Police granted dispersal order to tackle anti-social behaviour

Have your say

Spalding Police are stepping up patrols and have been granted extra powers as they look to tackle anti-social behaviour in the Ayscoughfee Gardens and Vista area.

Operation Warrington is being introduced next Friday, July 25 to coincide with the start of the school summer holidays.

The dispersal order which has been granted allows police to remove groups of two or more from the area. It is not a curfew, but does also provide a power for children under 16 to be removed and taken home if found in the area between 9pm and 6am.

Community Policing Inspector Jim Tyner told the Free Press today: “Recent months have seen an increase in crime and anti-social behaviour so it is important that we consider every power available to us to address the issue.

“Although the power we will be using is called a dispersal order, the aim is to make sure the public space of Ayscoughfee is available for all that want to use it responsibly and considerately. People should also be able to use St Nicolas Church Hall and The Vista without hindrance.”

Inspector Tyner has been granted a dispersal order under Section 30 of the Anti-social Behaviour Act 2003 for the vicinity of The Vista, Ayscoughfee Hall and Ayscoughfee Gardens in Spalding. The order will be effective until October 1.

Lincolnshire Police and South Holland District Council believe that the authorisation of this order is a strong, unambigous and effective piece of legislation that will allow the police to disperse groups before they grow in size and commit anti-social behaviour.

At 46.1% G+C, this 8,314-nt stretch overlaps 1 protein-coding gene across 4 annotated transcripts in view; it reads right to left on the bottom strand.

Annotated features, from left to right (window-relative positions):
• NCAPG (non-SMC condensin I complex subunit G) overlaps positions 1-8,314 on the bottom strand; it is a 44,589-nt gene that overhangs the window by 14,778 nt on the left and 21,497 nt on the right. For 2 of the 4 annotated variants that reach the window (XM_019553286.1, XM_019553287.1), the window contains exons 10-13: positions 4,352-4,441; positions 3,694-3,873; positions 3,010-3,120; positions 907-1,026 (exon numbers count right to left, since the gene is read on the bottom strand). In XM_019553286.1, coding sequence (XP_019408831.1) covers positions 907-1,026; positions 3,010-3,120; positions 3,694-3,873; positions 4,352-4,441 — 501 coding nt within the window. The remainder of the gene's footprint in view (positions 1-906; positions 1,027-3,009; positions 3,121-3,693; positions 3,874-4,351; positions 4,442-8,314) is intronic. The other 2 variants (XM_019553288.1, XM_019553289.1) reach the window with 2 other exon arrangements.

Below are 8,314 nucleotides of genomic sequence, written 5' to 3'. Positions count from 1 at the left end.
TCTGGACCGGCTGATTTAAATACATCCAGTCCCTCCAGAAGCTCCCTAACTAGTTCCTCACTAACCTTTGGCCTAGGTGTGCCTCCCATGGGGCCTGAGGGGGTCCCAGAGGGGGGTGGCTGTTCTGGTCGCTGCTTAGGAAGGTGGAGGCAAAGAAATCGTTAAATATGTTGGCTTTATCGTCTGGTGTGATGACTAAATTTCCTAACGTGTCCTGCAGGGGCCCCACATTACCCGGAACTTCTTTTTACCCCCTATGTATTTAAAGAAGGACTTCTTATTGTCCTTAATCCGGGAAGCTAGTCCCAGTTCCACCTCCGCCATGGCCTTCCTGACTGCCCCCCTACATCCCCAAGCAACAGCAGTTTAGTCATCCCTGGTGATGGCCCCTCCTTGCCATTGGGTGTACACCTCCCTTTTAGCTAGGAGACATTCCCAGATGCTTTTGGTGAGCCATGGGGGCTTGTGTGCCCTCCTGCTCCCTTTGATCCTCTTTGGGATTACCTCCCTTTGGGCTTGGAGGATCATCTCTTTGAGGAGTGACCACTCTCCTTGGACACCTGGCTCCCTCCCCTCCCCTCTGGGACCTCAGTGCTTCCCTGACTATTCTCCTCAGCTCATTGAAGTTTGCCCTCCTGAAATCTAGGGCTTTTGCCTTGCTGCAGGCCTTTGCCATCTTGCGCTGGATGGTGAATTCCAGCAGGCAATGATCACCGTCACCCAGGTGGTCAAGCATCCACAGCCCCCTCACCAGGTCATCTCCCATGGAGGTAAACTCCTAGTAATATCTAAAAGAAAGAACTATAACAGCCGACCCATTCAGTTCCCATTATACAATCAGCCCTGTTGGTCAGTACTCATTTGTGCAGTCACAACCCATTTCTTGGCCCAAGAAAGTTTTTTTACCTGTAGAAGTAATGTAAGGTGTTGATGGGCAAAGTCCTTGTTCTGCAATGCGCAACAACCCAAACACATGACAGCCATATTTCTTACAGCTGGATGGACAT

The timing of the order is intended to break the offending cycle during the warmer evenings and the school holidays.

A joint press release, issued by the police and district council said: “Dispersal orders provide short-term relief and galvanise local activity, opening a window of opportunity in which to develop holistic and long-terms problem solving responses.

“They form part of a wider multi-agency strategy to tackle the problem and represent an important message that something is being done: they are not intended as a stand-alone ‘sticking plaster’ response.”

It is Inspector Tyner’s intention that this operation will be policed by the local community policing team, with an emphasis on engagement rather than enforcement. The same officers are involved in projects in local senior schools and are considered the most appropriate to encourage diversion away from ASB.

Councillor Nick Worth said: “I am pleased to support this police initiative.”